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Many in Pakistan’s military also shared Musharraf’s view regarding India as their country’s main enemy – and still do. They have always envisioned using the jihadists in Pakistan’s tribal territories directly against the Hindu foe in the next war as well as in Afghanistan to expand their influence there. Pakistan had used Islamic fighters from its tribal regions in its 1947 war against India when, led by Pakistani army officers, they almost conquered Kashmir. For this reason, Pakistani authorities are only battling those jihadists, like the Pakistani Taliban, who are threatening the Pakistani state and leaving those who fight against NATO in Afghanstan, like the Haqqani organization in North Waziristan, in peace.
But to confront India’s military superiority, Pakistan requires more than just irregular tribal fighters; it needs China’s help. China, which has also fought one war in 1961 against India, has responded, seeing in India its biggest and most dangerous rival in Asia. The Chinese are currently Pakistan’s biggest weapons supplier and have invested tens of millions of dollars in its ally. One of those investments was the Karakoram highway, the highest paved road in the world, which connects the two countries. A large free trade deal also came into effect between China and Pakistan in 2007. China currently also has “several hundred” military engineers working in Pakistani Kashmir.
So it is no surprise that China was the first country the Pakistani leaders ran to after they were discovered harbouring bin Laden. In mid-May, Pakistani Prime Minister Yousef Gilani went to Beijing “to show it has another major power to turn to,” since relations were souring with the United States. While there, Gilani was promised “an urgent delivery” of 50 advanced Chinese fighters.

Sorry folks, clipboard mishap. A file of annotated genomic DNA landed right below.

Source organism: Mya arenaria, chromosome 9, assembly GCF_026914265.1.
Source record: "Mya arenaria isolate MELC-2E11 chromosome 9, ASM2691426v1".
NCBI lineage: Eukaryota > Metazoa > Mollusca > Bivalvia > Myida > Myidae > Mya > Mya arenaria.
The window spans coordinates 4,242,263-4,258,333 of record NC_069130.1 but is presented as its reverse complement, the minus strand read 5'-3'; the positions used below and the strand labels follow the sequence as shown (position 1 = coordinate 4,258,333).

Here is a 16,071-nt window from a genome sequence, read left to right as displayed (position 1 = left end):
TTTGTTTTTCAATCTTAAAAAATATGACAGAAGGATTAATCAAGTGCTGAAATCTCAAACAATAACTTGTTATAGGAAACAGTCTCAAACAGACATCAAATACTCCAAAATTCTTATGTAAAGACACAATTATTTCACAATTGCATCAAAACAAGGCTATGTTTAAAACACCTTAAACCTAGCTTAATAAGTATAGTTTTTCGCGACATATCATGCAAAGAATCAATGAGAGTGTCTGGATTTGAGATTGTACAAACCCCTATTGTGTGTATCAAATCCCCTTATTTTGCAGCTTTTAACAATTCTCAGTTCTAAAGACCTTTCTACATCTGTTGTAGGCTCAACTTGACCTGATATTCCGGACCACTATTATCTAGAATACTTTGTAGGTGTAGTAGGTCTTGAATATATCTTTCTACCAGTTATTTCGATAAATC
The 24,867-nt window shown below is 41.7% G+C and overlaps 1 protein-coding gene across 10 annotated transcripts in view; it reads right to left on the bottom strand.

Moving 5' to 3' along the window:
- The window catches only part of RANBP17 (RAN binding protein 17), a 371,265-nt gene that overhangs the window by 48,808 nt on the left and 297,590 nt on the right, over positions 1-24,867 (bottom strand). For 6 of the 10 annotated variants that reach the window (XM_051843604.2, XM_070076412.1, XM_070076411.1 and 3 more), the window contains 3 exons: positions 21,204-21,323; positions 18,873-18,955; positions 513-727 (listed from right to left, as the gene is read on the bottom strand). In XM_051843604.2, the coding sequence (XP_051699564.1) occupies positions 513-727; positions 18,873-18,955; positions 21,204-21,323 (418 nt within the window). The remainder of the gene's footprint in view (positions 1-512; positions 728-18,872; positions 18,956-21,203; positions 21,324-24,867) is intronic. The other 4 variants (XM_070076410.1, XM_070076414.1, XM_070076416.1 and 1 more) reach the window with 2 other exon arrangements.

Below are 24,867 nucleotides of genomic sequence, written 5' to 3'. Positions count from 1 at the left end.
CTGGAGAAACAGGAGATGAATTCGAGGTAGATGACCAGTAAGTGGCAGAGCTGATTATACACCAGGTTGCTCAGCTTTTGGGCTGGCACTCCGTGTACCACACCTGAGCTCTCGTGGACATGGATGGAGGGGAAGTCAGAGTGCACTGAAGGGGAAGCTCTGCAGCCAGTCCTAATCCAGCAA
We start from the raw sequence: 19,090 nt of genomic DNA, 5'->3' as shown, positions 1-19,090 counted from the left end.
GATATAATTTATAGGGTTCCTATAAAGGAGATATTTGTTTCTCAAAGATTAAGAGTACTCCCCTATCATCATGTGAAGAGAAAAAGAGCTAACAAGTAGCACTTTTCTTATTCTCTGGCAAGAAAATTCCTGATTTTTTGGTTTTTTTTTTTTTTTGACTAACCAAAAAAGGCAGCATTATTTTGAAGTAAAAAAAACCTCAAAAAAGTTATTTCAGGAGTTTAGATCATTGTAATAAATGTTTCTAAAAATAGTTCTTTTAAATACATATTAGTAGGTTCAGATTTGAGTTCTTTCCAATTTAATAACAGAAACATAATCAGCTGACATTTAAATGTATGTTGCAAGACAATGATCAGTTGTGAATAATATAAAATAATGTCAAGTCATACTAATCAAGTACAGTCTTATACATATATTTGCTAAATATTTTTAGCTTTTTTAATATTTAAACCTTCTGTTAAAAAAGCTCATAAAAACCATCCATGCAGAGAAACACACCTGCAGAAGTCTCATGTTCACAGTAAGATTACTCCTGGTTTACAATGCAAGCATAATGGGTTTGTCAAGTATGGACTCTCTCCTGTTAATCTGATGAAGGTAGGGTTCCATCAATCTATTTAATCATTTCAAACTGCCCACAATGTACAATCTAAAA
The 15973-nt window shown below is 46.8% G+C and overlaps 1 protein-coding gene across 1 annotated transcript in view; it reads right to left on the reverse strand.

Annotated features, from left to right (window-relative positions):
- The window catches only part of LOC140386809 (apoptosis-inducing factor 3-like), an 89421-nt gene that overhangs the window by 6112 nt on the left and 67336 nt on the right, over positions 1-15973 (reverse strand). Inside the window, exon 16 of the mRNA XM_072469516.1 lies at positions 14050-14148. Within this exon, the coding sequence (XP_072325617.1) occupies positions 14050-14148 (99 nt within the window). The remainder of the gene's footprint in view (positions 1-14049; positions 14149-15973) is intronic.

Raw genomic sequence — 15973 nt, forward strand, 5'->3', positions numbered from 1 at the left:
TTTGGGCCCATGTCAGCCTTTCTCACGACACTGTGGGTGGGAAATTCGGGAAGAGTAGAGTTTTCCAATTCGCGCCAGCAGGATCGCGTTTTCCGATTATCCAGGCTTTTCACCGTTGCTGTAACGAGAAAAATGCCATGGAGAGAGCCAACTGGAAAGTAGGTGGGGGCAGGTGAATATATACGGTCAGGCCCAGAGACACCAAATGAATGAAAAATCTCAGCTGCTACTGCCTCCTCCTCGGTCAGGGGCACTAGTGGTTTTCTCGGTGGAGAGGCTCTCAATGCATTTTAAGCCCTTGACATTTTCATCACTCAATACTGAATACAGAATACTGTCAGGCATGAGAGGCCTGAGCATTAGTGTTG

But this week is not the first time Pakistan has responded with unaccustomed speed to a terrorist incident involving China. The government attack in 2007 on the extremist Red Mosque in Islamabad, located only 400 meters from Musharraf’s offices, which resulted in the deaths of 80 people, was most likely also owed to Chinese influence.
While the world media praised Musharraf for cracking down on the extremist mosque, he had done nothing for years to shut down this “ideological heartland” of the Taliban until mosque Islamists kidnapped several Chinese women. The mosque’s sharia court intended to put them on trial as prostitutes. The Chinese government, apparently, was not amused and conveyed its unhappiness to Musharraf. Interestingly, three Chinese nationals, and no other foreigners, were murdered in Pakistan’s tribal territories in response to the Red Mosque attack.
The recent terrorist attacks in China may also be an attempt by the jihadists battling the Pakistani state to undermine its alliance with China. Since Pakistan cannot afford to harbour a too-strong extremist movement, as that would alienate its main ally, it will definitely move to eliminate the training camps of the Uighur Islamists.
But that is all. No Pakistani military steamroller will cross North Waziristan, ending the terrorist threat to the world once and for all. America has turned the money supply to Pakistan back on, and nothing has yet come of President Obama’s promise to investigate whether anyone in Pakistan had anything to do with protecting bin Laden. And no one is questioning whether America should withdraw financial support, or at least arms transfers, to Pakistan, since it is getting closer to China.
So with things back to normal, why would the Pakistani military destroy completely the jihadists who are bringing in so much American money? Such exertions, after all, are only made for Pakistan’s true ally.
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